Mossberg Blog

Calling Whitetail Deer: Does it Still Work?

I was scrolling through social media recently when I came across a post that seemed to be bashing various methods of calling whitetail deer. “Calling whitetail deer is overrated,” one person claimed, “it doesn’t work anymore.” The individual seemed particularly bitter about his lack of results when rattling up bucks. “Big bucks just won’t respond to rattling anymore,” he said. I couldn’t help but smile the very next day when a buddy sent me a photo of a big 160” whitetail buck he rattled up and killed 30 minutes before dark.

Does calling whitetail deer still work?

You can bet my buddy mentioned above would say, “Absolutely!” But like anything, it’s not fool-proof. There will be times it works, and times when it won’t. The key to successfully calling whitetail deer is lack of pressure, timing, and location.

Calling Whitetail Deer | Mossberg
Don’t underestimate the power of deer calls. They still work!

Lack of Pressure

Regardless of whether you’re hunting deer, ducks, or turkey, excessive calling pressure will hurt you. If a buck hears grunts, bleats, and rattling antlers on every ridge in the county, you can bet he’ll quickly wise up to the antics being thrown his way. It’s just not natural. Consider what other hunters in your area may be using for calls. Again, if your neighbor is very aggressive with his calling tactics, you may have to take a more subtle and unique approach to your calling routine.

Calling Whitetail Deer | Mossberg
Excessive pressure from other hunters can hurt the effectiveness of your calling routine.

I’ve found that deer in areas with less hunting pressure respond much better to calls. You should also use blind calling techniques sparingly. In fact, a lot of hunters won’t do any blind calling in order to avoid over calling, as well as calling up unwanted bucks to your area. Instead, keep silent until you encounter a buck you want to draw closer. Then call lightly in an effort to “take his temperature.” A deer’s body language will tell you what he likes or dislikes.

Timing

A lot of people miss out on opportunities for calling whitetail deer simply by not calling at the right time. Whitetail deer will respond to calls before, during and after the rut, but timing plays a key role in how, or if, they will respond. We often hang our rattling antlers up when we think bucks will be with does and not interested in a fight. However, in the story mentioned above, the buck my buddy rattled up and killed was actually chasing a doe across a bean field when he first spotted him. Rattling antlers were likely the only call with enough volume to get the buck’s attention. The buck left the doe he was pursuing and came to address the fight he thought he heard.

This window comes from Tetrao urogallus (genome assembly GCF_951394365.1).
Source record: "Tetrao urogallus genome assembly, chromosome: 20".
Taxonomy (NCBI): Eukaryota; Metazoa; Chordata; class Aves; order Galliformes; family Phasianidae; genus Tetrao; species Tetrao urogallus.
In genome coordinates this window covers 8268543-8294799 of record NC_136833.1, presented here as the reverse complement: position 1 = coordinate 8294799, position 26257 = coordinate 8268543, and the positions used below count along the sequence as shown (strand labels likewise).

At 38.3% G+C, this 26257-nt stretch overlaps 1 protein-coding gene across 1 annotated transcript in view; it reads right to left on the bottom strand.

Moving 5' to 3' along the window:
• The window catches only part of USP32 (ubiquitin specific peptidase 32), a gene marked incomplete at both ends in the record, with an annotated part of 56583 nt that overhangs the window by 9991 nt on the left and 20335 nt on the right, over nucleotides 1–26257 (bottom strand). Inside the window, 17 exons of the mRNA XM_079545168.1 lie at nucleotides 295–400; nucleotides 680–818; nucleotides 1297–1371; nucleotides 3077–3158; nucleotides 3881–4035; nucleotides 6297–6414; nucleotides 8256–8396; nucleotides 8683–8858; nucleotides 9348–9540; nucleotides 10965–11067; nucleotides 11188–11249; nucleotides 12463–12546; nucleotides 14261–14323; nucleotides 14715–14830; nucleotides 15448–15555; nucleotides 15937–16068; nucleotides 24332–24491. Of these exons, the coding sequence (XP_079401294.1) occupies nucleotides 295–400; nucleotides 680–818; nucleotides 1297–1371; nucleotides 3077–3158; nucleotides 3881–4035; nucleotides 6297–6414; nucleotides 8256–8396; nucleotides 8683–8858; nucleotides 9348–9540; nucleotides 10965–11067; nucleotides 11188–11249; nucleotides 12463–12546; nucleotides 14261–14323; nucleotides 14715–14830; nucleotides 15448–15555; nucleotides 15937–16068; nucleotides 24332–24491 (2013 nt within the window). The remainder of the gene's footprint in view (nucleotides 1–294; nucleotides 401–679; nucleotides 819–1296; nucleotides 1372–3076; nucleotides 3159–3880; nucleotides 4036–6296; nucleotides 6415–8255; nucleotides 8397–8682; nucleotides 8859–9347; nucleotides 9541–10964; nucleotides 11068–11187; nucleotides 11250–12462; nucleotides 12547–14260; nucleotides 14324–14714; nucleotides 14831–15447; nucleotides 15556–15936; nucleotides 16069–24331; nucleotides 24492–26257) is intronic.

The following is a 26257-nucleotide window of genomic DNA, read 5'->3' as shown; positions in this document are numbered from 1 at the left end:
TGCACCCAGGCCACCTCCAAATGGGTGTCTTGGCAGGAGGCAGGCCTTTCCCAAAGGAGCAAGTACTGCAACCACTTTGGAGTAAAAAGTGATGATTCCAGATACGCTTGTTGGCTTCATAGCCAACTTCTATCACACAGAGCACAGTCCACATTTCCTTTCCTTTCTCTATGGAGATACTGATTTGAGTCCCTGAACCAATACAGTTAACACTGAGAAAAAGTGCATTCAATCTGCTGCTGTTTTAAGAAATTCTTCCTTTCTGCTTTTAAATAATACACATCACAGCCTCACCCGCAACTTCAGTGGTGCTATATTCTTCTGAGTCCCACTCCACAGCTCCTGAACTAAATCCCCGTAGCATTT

Calling Whitetail Deer | Mossberg
I’ve had great success luring lonely bucks to my stand with the can call, before, during and after the rut.

Again, it’s all about taking that deer’s temperature to see what he will respond to at any given time of the season. You’ll be amazed at how they’ll respond to one sound, while completely ignoring another. And even that will change from day to day.

Many of the same calls that worked before the rut will once again prove effective after bucks have been locked down with an estrous doe. He will be back on the prowl, looking for the next doe to breed, as well as filling his belly to refuel.

Location

No matter how good your deer calling routine sounds, if you’re not where deer want to be, you’re likely wasting your time trying to convince them to break and come your way. Sure, we like to think we can throw the sounds out there and the deer will simply come running. However, it’s imperative that you are in the right real estate when calling. Think about it. Calling at the edge of a field can be tough. Why? It’s because deer can cover a lot of ground with their eyes in wide open country. If they can’t confirm with their eyes what they heard with their ears, they aren’t likely to come any further.

Calling Whitetail Deer | Mossberg
Calling deer in big, open country can be tough. Look for opportunities to call around thick cover where deer tend to bed.

That’s what makes calling in and around bedding areas and thickets so effective. Deer have to come looking for you in these areas. And you can bet your sound will land on the ears of deer much better when you tuck in tight to heavier cover.

Calling whitetail deer continues to be a deadly tactic when it comes to notching your deer tag each season. Just consider the pressure applied to the area you hunt, and make sure you’re in the right place at the right time and you just might have the big buck encounter you’ve dreamed about all year long.

Tips for Calling Whitetail Deer:

  • Keep a variety of calls in your pack. A fisherman would never rely on just one bait when fishing. The same mentality applies to hunters and their calls..
  • Call softly at first. Too much volume is unnatural and can send your deer running the other way.
  • Stay alert. Deer don’t always respond right away. They may come in 5-10 minutes after you call. Don’t let your guard down.
  • Carry calls that allow you to make multiple sounds. Better grunt calls on the market also feature, doe bleats, fawn bleats, and even the snort-wheeze.

Consider natural sounds that you can make without the use of a store-bought call. Leaves crunching, sticks breaking, hooves stomping. They all work to bring a deer in close.

Make No Compromises in the Field with Mossberg’s Patriot Rifle:

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